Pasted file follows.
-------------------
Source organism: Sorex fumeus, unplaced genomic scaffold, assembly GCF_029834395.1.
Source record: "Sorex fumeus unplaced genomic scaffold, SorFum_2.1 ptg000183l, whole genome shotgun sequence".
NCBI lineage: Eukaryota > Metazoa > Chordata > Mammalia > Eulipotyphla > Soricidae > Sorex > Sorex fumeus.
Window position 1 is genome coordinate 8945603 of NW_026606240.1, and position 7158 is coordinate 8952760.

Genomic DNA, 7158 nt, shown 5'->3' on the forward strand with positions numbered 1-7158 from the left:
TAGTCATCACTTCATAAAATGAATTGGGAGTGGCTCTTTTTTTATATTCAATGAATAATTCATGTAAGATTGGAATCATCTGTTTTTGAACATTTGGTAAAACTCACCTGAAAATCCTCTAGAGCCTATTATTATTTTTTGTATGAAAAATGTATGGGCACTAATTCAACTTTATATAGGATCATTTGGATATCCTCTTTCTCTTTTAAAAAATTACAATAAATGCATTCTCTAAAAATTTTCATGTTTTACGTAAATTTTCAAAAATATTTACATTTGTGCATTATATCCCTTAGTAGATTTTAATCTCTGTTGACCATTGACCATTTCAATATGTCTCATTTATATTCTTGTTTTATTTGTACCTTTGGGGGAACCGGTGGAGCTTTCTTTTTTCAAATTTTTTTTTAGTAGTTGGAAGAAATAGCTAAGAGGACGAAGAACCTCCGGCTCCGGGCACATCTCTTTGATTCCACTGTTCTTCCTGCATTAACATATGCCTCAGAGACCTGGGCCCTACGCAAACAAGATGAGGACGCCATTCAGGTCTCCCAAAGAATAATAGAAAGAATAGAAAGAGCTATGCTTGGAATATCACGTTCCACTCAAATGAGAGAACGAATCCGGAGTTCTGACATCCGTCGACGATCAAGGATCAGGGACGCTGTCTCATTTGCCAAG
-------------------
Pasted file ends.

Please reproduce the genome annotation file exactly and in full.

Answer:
Source organism: Sorex fumeus, unplaced genomic scaffold, assembly GCF_029834395.1.
Source record: "Sorex fumeus unplaced genomic scaffold, SorFum_2.1 ptg000183l, whole genome shotgun sequence".
NCBI lineage: Eukaryota > Metazoa > Chordata > Mammalia > Eulipotyphla > Soricidae > Sorex > Sorex fumeus.
Window position 1 is genome coordinate 8945603 of NW_026606240.1, and position 7158 is coordinate 8952760.

Genomic DNA, 7158 nt, shown 5'->3' on the forward strand with positions numbered 1-7158 from the left:
TAGTCATCACTTCATAAAATGAATTGGGAGTGGCTCTTTTTTTATATTCAATGAATAATTCATGTAAGATTGGAATCATCTGTTTTTGAACATTTGGTAAAACTCACCTGAAAATCCTCTAGAGCCTATTATTATTTTTTGTATGAAAAATGTATGGGCACTAATTCAACTTTATATAGGATCATTTGGATATCCTCTTTCTCTTTTAAAAAATTACAATAAATGCATTCTCTAAAAATTTTCATGTTTTACGTAAATTTTCAAAAATATTTACATTTGTGCATTATATCCCTTAGTAGATTTTAATCTCTGTTGACCATTGACCATTTCAATATGTCTCATTTATATTCTTGTTTTATTTGTACCTTTGGGGGAACCGGTGGAGCTTTCTTTTTTCAAATTTTTTTTTAGTAGTTGGAAGAAATAGCTAAGAGGACGAAGAACCTCCGGCTCCGGGCACATCTCTTTGATTCCACTGTTCTTCCTGCATTAACATATGCCTCAGAGACCTGGGCCCTACGCAAACAAGATGAGGACGCCATTCAGGTCTCCCAAAGAATAATAGAAAGAATAGAAAGAGCTATGCTTGGAATATCACGTTCCACTCAAATGAGAGAACGAATCCGGAGTTCTGACATCCGTCGACGATCAAGGATCAGGGACGCTGTCTCATTTGCCAAG